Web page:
Pizza

Nagila’s signature menu item: pizza, fresh from the oven. Photos by Malina Saval

Nagila Pizza may be located next to a nondescript mini-mall on a stretch of Ventura Boulevard in Encino, but its spacious interior recalls one of those crowded cafeteria-inspired cafes on Jerusalem’s Ben Yehuda Street on a bustling Saturday. A young Chasidic family pours out of a blue minivan and surveys the strictly kosher dairy menu. A group of Israeli women in jeans and strappy Grecian sandals converse in Hebrew over baba ganoush and Spanish eggplant as their kids munch on breadsticks and cheese bourekas. Two little boys in knitted kippot bounce excitedly across the restaurant, pressing their noses against the rounded glass counter and its display of vegetarian side dishes: freshly chopped tabbouleh, homemade hummus with fava beans and a rainbow of assorted Israeli salads.

And then there’s me, pizza lover extraordinaire/recovering East Coast pizza snob, eager to see how Nagila’s pies measure up.

Eli Nitka, the restaurant’s hospitably friendly 52-year-old co-owner (his brothers Reuven and Aaron handle Nagila Pizza’s Pico Boulevard location, as well as Nagila Meating Place, also on Pico) greets me enthusiastically. He waves to a few other customers as they float in, one of them a small boy who makes a beeline for the restaurant’s patio where a miniature coin-operated carousel and Garfield car — two of Nagila’s myriad kid-friendly features — await. (There’s also a toy machine by the restrooms.)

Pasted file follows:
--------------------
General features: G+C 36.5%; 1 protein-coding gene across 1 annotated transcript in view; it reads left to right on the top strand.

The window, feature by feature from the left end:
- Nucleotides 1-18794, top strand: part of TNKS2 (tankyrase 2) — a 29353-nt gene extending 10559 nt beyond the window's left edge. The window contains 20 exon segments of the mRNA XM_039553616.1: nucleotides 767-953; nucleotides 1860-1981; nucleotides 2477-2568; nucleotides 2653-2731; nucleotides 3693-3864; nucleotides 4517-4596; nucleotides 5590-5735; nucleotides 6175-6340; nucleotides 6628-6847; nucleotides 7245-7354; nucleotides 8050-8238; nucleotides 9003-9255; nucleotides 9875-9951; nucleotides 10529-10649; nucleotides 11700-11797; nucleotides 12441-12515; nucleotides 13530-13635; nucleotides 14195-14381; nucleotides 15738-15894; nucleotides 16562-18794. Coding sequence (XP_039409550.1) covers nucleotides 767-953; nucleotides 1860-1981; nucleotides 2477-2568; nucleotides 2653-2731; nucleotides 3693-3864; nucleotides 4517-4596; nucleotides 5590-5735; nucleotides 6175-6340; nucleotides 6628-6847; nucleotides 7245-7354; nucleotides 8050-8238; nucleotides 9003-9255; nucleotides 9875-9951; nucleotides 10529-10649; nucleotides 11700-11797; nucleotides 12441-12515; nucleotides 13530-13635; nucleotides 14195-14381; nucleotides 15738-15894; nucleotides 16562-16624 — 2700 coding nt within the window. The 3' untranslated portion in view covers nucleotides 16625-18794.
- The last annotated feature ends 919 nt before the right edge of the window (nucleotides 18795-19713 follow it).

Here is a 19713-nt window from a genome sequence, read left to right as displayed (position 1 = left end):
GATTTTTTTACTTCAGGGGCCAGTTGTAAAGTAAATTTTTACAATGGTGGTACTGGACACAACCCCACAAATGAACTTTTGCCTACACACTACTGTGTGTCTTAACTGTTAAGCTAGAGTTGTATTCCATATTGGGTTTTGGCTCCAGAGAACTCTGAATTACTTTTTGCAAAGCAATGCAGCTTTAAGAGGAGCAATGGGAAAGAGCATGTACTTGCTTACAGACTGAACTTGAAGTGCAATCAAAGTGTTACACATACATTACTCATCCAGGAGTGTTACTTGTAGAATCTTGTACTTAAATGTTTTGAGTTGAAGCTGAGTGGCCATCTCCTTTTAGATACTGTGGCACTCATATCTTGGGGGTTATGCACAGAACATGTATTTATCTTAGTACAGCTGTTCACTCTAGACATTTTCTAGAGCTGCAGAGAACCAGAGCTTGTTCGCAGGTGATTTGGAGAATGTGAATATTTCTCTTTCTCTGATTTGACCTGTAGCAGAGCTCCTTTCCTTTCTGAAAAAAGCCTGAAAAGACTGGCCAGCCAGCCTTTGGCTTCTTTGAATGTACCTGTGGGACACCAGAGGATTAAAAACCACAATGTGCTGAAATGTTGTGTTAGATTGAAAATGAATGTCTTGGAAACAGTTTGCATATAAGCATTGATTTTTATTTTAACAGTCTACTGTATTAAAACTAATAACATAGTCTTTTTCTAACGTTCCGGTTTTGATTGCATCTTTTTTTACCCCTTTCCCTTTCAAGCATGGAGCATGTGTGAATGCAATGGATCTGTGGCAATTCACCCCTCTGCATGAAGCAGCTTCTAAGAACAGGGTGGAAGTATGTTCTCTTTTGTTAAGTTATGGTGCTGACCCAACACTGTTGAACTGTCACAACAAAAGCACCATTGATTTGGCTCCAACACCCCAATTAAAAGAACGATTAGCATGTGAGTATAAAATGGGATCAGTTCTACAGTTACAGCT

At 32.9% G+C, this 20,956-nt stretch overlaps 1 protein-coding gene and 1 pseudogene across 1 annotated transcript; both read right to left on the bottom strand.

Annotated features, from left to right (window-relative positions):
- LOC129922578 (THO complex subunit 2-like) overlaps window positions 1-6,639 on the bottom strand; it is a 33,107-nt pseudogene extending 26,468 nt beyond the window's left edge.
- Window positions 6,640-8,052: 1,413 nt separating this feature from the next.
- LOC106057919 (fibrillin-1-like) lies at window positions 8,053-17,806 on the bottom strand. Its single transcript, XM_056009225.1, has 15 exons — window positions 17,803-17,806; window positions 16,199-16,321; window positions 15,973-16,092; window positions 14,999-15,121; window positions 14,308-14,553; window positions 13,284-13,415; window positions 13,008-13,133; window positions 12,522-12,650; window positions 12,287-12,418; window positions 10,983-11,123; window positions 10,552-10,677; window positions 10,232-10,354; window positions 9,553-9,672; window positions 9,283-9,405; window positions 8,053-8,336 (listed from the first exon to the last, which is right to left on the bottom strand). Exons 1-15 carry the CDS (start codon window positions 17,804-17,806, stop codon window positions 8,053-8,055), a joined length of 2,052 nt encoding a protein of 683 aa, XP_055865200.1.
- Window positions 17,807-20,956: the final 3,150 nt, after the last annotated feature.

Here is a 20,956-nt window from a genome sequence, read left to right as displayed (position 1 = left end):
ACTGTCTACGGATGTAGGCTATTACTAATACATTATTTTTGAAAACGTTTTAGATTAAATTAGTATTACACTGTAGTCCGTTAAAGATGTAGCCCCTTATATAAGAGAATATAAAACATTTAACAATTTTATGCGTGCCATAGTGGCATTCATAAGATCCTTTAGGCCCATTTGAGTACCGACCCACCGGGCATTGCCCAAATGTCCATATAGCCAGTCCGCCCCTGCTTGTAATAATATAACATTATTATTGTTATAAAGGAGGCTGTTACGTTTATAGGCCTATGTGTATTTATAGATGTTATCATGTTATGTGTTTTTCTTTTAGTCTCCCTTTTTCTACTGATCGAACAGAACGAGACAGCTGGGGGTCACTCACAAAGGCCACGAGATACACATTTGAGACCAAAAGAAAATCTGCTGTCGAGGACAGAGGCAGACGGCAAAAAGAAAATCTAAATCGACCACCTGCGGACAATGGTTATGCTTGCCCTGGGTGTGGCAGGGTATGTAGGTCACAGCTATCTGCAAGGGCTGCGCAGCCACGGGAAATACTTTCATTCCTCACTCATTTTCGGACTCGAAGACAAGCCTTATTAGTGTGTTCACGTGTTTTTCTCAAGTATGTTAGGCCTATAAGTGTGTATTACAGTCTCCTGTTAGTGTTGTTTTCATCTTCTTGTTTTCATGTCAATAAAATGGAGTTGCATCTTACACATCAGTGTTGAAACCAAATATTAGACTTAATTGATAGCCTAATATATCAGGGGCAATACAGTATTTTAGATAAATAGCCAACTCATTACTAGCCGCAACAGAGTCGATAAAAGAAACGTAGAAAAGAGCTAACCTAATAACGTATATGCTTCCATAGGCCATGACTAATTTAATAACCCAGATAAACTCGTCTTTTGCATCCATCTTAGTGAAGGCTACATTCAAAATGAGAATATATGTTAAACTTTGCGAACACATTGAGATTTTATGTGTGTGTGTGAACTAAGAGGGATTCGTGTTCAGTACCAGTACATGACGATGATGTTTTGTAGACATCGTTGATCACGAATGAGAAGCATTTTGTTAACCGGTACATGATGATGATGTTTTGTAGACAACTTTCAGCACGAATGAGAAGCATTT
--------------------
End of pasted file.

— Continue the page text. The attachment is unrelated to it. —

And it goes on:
“One of my greatest pleasures is seeing people that I’ve known for years now coming in with their kids,” says Nitka. “It’s an easy place to come with kids. It’s not expensive, it’s got high-quality food. It’s a fast-food restaurant with an upgrade.”

Aptly, the restaurant’s cheery slogan is ‘Hav’ a Nagila Day!’ a nod to the ubiquitous celebratory Jewish song/dance combo.

Eggplant

A popular combination plate of Nagila’s vegetarian sides.

I ask Nitka what his favorite item on the menu is and he immediately sets me up with a hot double-cut slice of the Stuffed Crust specialty pizza —“It’s the only pizza of its kind,” he informs me— its raised, doughy circumference filled with mushrooms, garlic and cheese, and topped with basil, red peppers and garlic. A perfect marriage of sweet tomato and fragrant garlic, it’s like biting into a little corner of Napoli, only better, because it’s a short half-hour drive from my house.

“The key to perfect pizza is timing,” Nitka tells me, sitting across from me at a rear corner booth. “It’s about how long the dough bakes and for how long the cheese melts and how much tomato sauce you pour, what kind of oven you use. It’s all of these elements coming together.”

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